I love helping developers. They’re the ones that make our smartphones useful and entertaining. They're the ones who make applications like Pocket, Spotify, Plume, Camera+ and the other various apps that I love possible. Developers deserve just as much attention, support and love as the creators of the platforms themselves. (What would iOS be without the half-million apps in the App Store?)
Just as in any other profession, however, developers need money to continue doing what they're doing, building more apps and improving or maintaining the ones they already have. So, relatively frequently, I peruse application stores and purchase some recommended apps (by colleagues and readers) or the most intriguing applications that I can find.
But not every application is a paid app; some are 100 percent free and the rest are supported by ads, earning the developer a residual income based on impressions (views and/or clicks). Ad-supported applications often earn developers more revenue than their paid apps, simply due to the fact that paid apps are a one-time thing; once the user purchases the app, most updates (minor and major) are free. Ads, on the other hand, are usually displayed every time the user opens the application. Assuming the user doesn't use the application just once or twice, the developer can earn more money from that user over time than they would if the user had paid a one-time licensing fee of $1, $2 or even $5.
To be completely honest, in-app advertisements have never bothered me. Although they largely take from the high quality look and feel of the app, take up display space and are incredibly unsightly, they aren't all that intrusive (if used correctly). The developer still makes some income off of my use (when I accidentally click the adverts) at no real cost to me. It's a fair trade-off.
That said, there is one type of developer who I refuse to support: those who favor revenue over their users’ experience and cross a certain boundary with serving ads.
In most cases, mobile ads are found within applications, either tucked away at the bottom of the app, or intermittently showing full-screen. (Full-screen ads are used in Zynga apps, like the free version of Words With Friends or Hanging With Friends.) For any developer who has a conscience and values their users' privacy, that is the extent of the adverts their application will deliver.
Unfortunately, it doesn't end there.
Just over a month ago, T-Mobile goofed. Our network site TmoNews reported that the T-Mobile My Account app started serving T-Mobile ads to users' notification shades (pictured above) without warning. Immediately, the Web went berserk. T-Mobile support forums were littered with irate customers, along with Reddit and every comment section on every site that reported the story. T-Mobile quickly apologized for the mistake and the T-Mobile notifications ads stopped.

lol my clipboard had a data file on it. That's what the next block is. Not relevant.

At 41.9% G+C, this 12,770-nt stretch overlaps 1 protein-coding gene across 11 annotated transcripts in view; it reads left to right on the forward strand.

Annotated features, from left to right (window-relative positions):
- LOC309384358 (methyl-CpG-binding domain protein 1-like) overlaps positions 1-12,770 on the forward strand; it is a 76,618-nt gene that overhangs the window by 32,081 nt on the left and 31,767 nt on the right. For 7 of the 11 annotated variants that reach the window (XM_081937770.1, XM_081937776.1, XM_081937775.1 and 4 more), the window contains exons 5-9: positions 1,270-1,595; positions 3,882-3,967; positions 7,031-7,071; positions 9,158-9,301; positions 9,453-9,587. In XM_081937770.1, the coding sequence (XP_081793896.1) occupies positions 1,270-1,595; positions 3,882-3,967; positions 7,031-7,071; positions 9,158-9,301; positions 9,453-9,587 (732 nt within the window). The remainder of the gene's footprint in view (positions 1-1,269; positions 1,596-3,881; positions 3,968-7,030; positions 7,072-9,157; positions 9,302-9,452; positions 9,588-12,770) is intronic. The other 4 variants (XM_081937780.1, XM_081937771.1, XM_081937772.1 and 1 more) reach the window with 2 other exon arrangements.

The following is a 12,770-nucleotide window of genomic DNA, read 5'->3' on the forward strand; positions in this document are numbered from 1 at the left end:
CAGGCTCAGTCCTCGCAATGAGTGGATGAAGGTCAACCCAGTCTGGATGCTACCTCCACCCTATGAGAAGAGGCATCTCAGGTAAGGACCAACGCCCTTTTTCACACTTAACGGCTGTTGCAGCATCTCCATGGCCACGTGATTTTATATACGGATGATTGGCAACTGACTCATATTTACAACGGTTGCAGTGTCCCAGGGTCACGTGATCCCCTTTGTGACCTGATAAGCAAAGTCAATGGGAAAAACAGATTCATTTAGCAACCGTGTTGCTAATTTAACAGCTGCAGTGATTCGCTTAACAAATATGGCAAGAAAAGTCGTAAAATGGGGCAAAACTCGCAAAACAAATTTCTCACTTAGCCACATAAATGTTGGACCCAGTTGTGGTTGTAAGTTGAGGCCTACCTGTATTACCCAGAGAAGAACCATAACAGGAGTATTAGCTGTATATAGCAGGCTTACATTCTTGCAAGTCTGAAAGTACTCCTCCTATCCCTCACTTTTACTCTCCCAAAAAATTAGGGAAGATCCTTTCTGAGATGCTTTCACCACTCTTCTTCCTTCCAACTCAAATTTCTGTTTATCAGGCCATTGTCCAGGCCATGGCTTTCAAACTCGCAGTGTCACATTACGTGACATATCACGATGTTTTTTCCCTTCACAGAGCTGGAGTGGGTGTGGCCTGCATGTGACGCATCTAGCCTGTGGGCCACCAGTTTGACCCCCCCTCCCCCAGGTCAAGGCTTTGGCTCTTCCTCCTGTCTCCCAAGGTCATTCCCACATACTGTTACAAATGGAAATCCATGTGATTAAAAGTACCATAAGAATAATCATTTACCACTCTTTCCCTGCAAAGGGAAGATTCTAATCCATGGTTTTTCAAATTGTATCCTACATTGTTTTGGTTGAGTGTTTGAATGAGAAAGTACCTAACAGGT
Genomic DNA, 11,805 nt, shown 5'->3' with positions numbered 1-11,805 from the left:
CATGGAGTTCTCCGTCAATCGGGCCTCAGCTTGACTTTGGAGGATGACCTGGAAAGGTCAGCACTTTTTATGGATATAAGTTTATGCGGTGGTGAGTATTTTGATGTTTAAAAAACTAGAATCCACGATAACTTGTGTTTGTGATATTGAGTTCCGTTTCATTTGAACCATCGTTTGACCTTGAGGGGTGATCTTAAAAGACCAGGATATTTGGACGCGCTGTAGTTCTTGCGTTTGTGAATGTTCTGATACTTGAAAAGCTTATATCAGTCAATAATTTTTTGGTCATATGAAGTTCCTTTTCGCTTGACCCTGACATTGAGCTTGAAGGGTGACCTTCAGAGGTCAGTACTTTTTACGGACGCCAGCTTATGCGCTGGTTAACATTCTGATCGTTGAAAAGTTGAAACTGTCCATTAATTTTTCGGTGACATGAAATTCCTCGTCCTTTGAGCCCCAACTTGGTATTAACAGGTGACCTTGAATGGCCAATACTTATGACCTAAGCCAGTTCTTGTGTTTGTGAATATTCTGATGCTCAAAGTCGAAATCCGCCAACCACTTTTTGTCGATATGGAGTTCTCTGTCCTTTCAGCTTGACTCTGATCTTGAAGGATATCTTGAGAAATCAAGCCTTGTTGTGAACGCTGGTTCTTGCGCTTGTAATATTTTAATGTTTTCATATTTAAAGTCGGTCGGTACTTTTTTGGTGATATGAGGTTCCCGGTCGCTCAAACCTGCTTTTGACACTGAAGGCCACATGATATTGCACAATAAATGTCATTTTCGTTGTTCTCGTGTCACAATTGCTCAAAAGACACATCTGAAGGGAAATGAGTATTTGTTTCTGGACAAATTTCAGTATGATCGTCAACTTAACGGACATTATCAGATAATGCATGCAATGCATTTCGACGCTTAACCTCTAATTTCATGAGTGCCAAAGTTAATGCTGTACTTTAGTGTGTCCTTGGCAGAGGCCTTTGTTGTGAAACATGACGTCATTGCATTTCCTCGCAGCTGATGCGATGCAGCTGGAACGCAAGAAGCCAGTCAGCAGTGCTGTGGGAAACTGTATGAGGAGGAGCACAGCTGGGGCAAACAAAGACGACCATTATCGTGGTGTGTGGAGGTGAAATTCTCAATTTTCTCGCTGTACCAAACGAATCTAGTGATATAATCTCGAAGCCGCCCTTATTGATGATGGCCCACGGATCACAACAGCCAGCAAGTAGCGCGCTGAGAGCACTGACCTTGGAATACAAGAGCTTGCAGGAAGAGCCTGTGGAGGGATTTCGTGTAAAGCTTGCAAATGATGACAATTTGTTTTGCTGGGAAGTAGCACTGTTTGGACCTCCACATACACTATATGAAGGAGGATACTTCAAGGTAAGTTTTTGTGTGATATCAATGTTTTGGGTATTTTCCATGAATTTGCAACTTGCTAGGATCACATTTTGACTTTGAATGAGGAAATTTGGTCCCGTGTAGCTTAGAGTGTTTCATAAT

These notification bar advertisements didn't begin with the T-Mobile My Account app, though. Ad network airpush has been serving push notification ads to users' notification bars since early last year. SlingLabs was doing the exact same thing last year, but now seems to have dissolved. However, airpush has (and SlingLabs had) an opt-out service for those who wanted to put an end to notification ads.
Immediately after their arrival, the Android community made known their distaste for developers and ad networks using their notification shade as a billboard. I thought push notification ads were bad enough, that it couldn't get much worse and would go no further. Alas, I was wrong.
”You generate revenue from your entire installed base (and not just active users).”
Above is a quote by a new ad network, sellAring, who claims to offer a way for developers to make "real money" with their apps. Instead of serving visual ads, however, sellAring sends adverts in the form of audio ads that play, intermittently, when you place a call. Instead of ringing, you will hear various adverts while waiting for the person on the other end to pick up.
The hook is that sellAring pays higher eCPMs without degrading the users' in-app experience. They say:
"SellAring leverages an out-app method so it won’t degrade the user experience; this leaves your app looking as appealing as you designed it, lets you utilize the full screen size capabilities, and simply improves user experience and satisfaction."
They promise to play no more than two pre-call ads per day. And there is no opt-out option for users. If the developer chooses to use sellAring to serve ads, the only way for a user to opt-out is to uninstall the app.
No. Just no. This needed to end as a mere (and very poor) idea, before it ever began. This is invasive, sleazy and downright wrong. I am all for developers making money. The more they make, the better apps we all get. But ads should never extend beyond the app. They should never appear in my notification shade, nor should an audio ad be played in my ear when I'm calling my mother. Not once per day. Not twice per day. Not at all. Never.
The very second I hear an ad play instead on a ring or a ringback tone, I will uninstall the application and will probably never install or purchase another app by the developer again. Excessive? Maybe. But so are intrusive applications that serve ads in places they should never be.
Make your money, devs. More power to you. But keep your monetization out of my notification shade ... and out of my ears.